Tuesday, November 30, 2010

Culture: The Busiest Time of the Year

TORONTO, ONTARIO - At midnight, the eleventh month of the year comes to an end and the twelfth begins. That's my way of avoiding saying that there are barely over three weeks to a certain major winter holiday that tends to involve a lot of shopping. I wasn't trying to avoid writing "Christmas," but when one grows up in secular greater Seattle, one by necessity learns the multitude of ways to avoid making any references that could be construed as religious.

Just because there are only "giving" and "holiday" and not "Christmas" trees around Seattle (at least if taxpayer money is in any way involved) doesn't mean that people take the winter holiday any less seriously. The "shopping season" begins abruptly the day after US Thanksgiving with stores opening--well, in recent years 5 am has seemed late with some opening at midnight for overnight bargain hunters. Holiday cultural events, office parties, and other time sinks make it difficult to work in all the shopping and preparation right through to the family vacations at the end of the month.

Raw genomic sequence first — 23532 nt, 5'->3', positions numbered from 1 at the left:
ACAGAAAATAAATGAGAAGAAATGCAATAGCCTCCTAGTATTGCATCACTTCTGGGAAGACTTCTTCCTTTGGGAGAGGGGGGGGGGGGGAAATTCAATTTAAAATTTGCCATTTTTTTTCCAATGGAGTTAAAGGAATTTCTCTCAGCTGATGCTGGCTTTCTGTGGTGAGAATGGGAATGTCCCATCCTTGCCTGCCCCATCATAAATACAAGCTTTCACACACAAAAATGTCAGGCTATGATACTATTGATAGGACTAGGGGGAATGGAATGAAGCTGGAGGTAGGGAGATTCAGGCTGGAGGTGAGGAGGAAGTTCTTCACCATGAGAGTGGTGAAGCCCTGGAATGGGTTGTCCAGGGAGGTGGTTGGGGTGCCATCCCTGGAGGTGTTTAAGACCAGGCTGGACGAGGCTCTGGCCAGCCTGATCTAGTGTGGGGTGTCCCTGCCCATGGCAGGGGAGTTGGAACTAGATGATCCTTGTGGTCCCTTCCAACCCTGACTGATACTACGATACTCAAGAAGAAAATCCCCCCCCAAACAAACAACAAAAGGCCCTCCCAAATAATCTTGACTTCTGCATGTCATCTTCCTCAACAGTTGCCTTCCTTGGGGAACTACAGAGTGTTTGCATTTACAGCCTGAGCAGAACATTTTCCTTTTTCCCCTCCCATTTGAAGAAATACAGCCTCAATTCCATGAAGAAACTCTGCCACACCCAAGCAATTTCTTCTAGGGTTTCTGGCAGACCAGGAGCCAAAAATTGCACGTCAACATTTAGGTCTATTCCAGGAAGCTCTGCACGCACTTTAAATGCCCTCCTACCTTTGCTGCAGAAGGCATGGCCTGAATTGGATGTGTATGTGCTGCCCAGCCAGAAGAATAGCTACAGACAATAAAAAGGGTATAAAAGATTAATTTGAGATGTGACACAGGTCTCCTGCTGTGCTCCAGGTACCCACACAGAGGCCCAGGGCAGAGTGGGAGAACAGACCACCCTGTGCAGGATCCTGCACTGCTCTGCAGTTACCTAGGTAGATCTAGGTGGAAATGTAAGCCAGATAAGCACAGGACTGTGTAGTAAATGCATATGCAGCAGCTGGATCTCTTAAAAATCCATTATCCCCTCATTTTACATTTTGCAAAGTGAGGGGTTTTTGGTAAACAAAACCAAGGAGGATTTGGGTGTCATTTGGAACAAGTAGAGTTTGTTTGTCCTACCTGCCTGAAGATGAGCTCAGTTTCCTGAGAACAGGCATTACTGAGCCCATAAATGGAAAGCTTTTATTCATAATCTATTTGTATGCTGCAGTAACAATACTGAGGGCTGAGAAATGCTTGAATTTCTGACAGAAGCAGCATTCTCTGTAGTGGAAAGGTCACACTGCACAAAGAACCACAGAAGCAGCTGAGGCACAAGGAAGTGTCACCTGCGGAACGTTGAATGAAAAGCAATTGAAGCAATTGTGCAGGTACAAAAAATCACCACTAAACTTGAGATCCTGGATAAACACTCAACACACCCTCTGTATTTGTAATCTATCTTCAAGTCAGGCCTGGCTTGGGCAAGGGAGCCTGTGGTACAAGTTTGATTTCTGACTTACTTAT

Once upon a time--when I was an undergraduate--my routine was to start on holiday cards the Saturday after Thanksgiving by writing up a letter, and getting them all mailed by the middle of the following week, the first weekend of December at the very latest. That was quite a bit easier when my address book was smaller.

By those standards, I'm already behind. I haven't mailed a single card. I just received my custom-made order today, and even if I had them earlier, I'm not prepared with a letter or even finished e-mailing people for address changes. My European friends are just going to have to live with late cards.

I'm not going to catch up. There's too much to do--special events to attend and cover on this blog, parties to attend, and shopping to do, never mind that normal life activities don't stop for the month of December. Most years this blog has to go silent for a few days while I try to catch up in mailing cards. This year will likely be no different.

Some people send new year's cards instead of Christmas cards. I can respect that, but on the other hand I rather like being done with the process before the celebrations for the same reason that I preferred academic schedules with finals before the holidays to the Harvard-style schedule with finals in January. A busy December is a great excuse for relaxation during the last week of the year and, for that matter, well into January.

In the end, it's that tradition of trying to do everything in December and doing almost nothing in January, not any particular religious, spiritual, or other cultural tradition, which I observe and intend to keep respecting for the foreseeable future.

No comments: